MARY REICHARD, HOST: Today is Thursday, December 19th. Good morning! This is The World and Everything in It from listener-supported WORLD Radio. I’m Mary Reichard.
NICK EICHER, HOST: And I’m Nick Eicher. Christmas preparations are underway, and commentator Cal Thomas says this is a good time to remember those who may be feeling a little blue.
CAL THOMAS, COMMENTATOR: “There’s a grief that can’t be spoken.
There’s a pain goes on and on.
Empty chairs at empty tables
Now my friends are dead and gone.”
That’s Marius, from the musical “Les Miserables.”
“It’s the most wonderful time of the year,” Andy Williams reminds us over tinny speakers in crowded shopping malls. It may be wonderful for the majority, but for those whose fathers, mothers, sisters, brothers or children have died in Iraq and Afghanistan there is a void this Christmas—and every Christmas—that can never be filled.
On Monday, I drove past Arlington National Cemetery near the Pentagon. It is fitting that the building where war is made would be in such close proximity to the graves of those who died fighting them. Veterans cemeteries ought to remind civilians and generals alike that war should never be entered into lightly, but always as a last resort.
Every Christmas, volunteers place wreaths on each of the headstones in Arlington. The tableau could be a Christmas card, except such a card would express sorrow, not joy.
The grave markers at Arlington and at veteran cemeteries around the nation are the true cost of freedom, which has always been paid not with cash, but with blood.
Freedom is not the natural state of humanity, otherwise more of us would be free. Oppression, discrimination, religious fanaticism, censorship of the press, denial of women’s rights — these seem to be the norm. To be free means to rail against such injustice.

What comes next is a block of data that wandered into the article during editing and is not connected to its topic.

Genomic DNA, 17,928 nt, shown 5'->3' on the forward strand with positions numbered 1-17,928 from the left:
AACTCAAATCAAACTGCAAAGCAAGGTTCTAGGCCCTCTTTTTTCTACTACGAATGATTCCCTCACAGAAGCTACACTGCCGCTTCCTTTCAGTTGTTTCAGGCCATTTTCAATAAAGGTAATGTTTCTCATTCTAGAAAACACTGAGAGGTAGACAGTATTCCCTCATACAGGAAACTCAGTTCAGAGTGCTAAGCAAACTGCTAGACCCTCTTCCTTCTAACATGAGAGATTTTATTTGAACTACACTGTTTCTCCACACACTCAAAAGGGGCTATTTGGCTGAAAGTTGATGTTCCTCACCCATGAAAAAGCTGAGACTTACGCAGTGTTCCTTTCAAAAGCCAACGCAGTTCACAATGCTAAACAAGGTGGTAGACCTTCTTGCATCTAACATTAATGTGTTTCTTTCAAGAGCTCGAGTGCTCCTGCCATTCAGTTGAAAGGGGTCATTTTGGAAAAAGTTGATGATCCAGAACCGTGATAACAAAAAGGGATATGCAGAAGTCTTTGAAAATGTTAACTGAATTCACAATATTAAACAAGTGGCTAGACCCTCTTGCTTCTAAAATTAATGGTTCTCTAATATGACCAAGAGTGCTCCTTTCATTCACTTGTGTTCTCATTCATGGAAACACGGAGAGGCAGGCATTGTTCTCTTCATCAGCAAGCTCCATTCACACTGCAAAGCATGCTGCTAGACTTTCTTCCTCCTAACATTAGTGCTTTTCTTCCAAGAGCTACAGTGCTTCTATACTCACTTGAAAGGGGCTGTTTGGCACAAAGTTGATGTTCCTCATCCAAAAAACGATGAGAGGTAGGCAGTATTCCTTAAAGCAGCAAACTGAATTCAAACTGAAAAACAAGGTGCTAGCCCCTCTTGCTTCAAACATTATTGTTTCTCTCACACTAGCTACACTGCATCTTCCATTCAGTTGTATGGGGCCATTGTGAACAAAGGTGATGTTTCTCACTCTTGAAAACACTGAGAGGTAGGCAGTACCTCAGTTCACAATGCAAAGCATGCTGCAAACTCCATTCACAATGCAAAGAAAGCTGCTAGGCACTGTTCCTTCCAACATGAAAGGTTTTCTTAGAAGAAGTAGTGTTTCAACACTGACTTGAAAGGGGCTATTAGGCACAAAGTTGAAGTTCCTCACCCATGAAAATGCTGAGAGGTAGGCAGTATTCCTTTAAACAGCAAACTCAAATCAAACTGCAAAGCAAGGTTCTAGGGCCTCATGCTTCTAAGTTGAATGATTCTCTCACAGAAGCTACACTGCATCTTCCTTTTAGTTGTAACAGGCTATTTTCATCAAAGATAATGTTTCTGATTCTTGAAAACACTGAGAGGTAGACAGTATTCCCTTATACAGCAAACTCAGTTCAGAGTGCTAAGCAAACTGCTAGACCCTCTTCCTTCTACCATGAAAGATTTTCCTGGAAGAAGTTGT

As Christians, we believe Jesus came to set us free from sin. Those who died in our wars did it so we might have our many freedoms, including the religious freedom to hear and accept or reject His message.
Passing Arlington, I recall a line from one of our wonderful patriotic songs, “America, the Beautiful.” It says of our war dead, “O beautiful for heroes proved in liberating strife, who more than self their country loved, and mercy more than life!”
As ads and emails suggest last-minute gift ideas, here’s an idea that will outlast any purchase for yourself or your family: Find someone who has lost a loved one to war and take them a present.
It doesn’t have to be expensive. Tell them, “I wanted to bring you a gift in recognition of the gift your loved one gave our country.” If you don’t know anyone, search online for organizations that assist families whose loved ones paid the ultimate price for our country.
If you do that, I suspect this Christmas will be unforgettable for the person on the receiving end of your compassion. It could also make this Christmas a transforming event in your own life.
For WORLD Radio, I’m Cal Thomas.